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10/17/03: Space elevator: (Space) "Some scientists at Los Alamos National Laboratory want to build an elevator reaching 62,000 miles into the sky to launch payloads into space more cheaply than the shuttle can. ...The elevator shaft would be made of a very strong, thin, lightweight material called carbon nanotubes (CNT) attached to the Earth's equator." ... "CNT exhibits extraordinary mechanical properties: the Young's modulus is over 1 Tera Pascal. It is stiff as diamond. The estimated tensile strength is 200 Giga Pascal. These properties are ideal for reinforced composites, nanoelectromechanical systems (NEMS)." ... "The shaft, a 32 million-story-tall cable, would be carried into orbit on a conventional spacecraft, then gradually dropped down to Earth to be attached to a platform similar to an ocean oil-drilling rig. ... Solar-powered crawlers would move up and down the shaft, carrying payloads of satellites or probes to be placed in Earth's orbit or beyond." The photo is "Artist Pat Rawling's concept of a space elevator viewed from the geostationary transfer station looking down along the length of the elevator toward Earth." ... "To keep the cable structure from tumbling to Earth, it would be attached to a large counterbalance mass beyond geostationary orbit, perhaps an asteroid moved into place for that purpose." One person said this reminds one of the story of the tower of babel.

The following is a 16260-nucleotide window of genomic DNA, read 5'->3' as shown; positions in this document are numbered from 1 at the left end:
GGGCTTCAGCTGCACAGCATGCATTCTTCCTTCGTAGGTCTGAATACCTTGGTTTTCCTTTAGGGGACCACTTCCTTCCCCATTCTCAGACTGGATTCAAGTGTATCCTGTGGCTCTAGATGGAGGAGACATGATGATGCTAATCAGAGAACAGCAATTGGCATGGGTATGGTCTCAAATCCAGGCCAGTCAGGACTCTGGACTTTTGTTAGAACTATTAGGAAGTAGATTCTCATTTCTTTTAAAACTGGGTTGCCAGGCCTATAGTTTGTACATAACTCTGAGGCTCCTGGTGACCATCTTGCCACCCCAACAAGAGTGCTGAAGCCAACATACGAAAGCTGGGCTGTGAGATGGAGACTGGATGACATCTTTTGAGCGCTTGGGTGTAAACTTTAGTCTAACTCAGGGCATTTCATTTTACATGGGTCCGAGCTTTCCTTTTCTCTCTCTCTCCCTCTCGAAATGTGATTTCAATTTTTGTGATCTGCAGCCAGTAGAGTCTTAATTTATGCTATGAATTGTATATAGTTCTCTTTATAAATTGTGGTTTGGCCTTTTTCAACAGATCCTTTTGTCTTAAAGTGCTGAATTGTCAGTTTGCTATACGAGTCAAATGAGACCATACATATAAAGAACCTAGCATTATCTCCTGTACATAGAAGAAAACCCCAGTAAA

4/30/03: Nuclear Spaceships: NASA wants nuclear spaceships. ( see 1997 Cassini probe, UAV's, etc.)

5/20/03: US Space Radar: Pentagon plans full time space radar view of entire earth by 2012.

11/26/02: Lost in Space: Russia loses six-tonne satellite. The world's largest communications satellite was lost today, failing to reach orbit after its launch on a Russian rocket, the Russian space agency said. Doh! Heads up! It's actually interesting how many things have been lost in space. Mars probes, satellites, etc.



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